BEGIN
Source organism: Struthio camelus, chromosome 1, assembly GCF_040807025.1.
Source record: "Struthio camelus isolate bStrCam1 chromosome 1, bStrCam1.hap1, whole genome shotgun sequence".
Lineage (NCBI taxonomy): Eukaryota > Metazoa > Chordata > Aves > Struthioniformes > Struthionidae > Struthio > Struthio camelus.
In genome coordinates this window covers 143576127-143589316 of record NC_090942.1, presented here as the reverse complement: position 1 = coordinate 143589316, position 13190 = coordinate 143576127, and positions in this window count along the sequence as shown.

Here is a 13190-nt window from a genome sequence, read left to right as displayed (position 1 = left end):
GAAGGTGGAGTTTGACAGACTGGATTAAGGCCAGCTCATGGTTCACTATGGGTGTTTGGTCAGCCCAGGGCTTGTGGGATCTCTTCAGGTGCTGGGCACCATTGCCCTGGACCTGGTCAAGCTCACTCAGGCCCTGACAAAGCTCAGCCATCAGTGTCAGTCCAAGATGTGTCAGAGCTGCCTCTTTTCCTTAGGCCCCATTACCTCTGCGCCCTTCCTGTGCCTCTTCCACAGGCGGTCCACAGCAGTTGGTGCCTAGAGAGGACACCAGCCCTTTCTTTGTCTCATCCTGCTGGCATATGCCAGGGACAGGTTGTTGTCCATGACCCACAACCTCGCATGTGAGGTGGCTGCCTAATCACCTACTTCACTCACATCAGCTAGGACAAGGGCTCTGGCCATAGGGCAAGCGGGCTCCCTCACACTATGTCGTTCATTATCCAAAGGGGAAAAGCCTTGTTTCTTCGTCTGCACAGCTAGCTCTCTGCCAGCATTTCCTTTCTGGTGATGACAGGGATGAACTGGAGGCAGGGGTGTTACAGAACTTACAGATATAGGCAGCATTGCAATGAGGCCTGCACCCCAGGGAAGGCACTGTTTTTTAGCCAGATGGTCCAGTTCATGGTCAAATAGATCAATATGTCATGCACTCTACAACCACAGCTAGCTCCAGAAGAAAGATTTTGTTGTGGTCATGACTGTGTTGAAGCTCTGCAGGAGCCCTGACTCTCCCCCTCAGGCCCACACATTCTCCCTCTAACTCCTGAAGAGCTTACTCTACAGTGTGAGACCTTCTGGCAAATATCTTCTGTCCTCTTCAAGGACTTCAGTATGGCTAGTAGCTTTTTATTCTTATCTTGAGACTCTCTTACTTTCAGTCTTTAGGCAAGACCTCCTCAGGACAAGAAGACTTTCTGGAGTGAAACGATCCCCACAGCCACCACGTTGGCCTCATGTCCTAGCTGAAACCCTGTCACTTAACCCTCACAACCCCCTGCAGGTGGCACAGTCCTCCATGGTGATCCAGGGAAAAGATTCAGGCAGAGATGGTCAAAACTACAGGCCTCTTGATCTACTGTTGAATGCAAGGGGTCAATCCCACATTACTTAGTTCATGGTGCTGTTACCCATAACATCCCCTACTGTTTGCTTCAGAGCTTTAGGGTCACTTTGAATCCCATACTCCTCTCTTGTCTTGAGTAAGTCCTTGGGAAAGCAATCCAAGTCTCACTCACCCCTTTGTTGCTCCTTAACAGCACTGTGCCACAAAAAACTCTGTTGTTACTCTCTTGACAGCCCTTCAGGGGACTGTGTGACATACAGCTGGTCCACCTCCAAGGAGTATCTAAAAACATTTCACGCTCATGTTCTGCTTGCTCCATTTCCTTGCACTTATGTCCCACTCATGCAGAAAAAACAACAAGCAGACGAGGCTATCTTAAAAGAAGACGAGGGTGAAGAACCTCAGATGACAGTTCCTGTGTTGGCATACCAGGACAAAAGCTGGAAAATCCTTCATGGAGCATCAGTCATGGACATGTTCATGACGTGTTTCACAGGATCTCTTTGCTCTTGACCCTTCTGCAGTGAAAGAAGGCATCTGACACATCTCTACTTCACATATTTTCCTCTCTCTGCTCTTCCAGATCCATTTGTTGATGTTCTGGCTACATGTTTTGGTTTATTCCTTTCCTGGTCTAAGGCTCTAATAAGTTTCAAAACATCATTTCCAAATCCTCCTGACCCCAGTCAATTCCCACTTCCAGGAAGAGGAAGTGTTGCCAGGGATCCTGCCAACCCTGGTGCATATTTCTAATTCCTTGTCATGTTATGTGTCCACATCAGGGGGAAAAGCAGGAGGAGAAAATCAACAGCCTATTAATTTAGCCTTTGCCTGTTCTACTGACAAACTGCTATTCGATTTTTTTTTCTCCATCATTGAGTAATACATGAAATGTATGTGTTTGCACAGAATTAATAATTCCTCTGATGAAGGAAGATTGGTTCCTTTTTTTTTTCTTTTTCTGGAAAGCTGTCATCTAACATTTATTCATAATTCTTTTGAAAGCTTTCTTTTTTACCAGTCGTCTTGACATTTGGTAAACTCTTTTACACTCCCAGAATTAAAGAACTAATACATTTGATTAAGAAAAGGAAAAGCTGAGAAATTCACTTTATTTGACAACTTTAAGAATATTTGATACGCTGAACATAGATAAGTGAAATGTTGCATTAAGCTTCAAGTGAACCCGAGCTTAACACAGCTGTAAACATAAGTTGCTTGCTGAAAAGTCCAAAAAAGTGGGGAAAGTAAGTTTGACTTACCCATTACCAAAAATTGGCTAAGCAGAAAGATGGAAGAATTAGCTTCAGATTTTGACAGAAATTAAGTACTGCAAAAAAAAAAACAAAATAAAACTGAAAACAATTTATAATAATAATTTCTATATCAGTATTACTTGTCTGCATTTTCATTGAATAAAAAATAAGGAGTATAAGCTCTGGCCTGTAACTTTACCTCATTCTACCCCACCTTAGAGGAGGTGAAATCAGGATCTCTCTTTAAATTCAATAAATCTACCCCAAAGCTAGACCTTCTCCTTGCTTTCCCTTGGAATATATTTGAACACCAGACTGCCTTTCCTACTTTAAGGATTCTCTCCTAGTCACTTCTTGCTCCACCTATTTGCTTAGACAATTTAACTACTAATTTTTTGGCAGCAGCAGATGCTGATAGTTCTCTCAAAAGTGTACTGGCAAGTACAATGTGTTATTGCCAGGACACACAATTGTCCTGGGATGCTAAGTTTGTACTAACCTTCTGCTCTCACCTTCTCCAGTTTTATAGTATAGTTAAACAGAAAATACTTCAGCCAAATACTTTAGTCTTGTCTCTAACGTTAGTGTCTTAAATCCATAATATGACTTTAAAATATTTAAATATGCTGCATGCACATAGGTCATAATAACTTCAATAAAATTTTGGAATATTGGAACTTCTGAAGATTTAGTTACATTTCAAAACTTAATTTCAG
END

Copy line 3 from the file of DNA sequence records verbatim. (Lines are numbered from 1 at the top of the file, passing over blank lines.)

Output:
Lineage (NCBI taxonomy): Eukaryota > Metazoa > Chordata > Aves > Struthioniformes > Struthionidae > Struthio > Struthio camelus.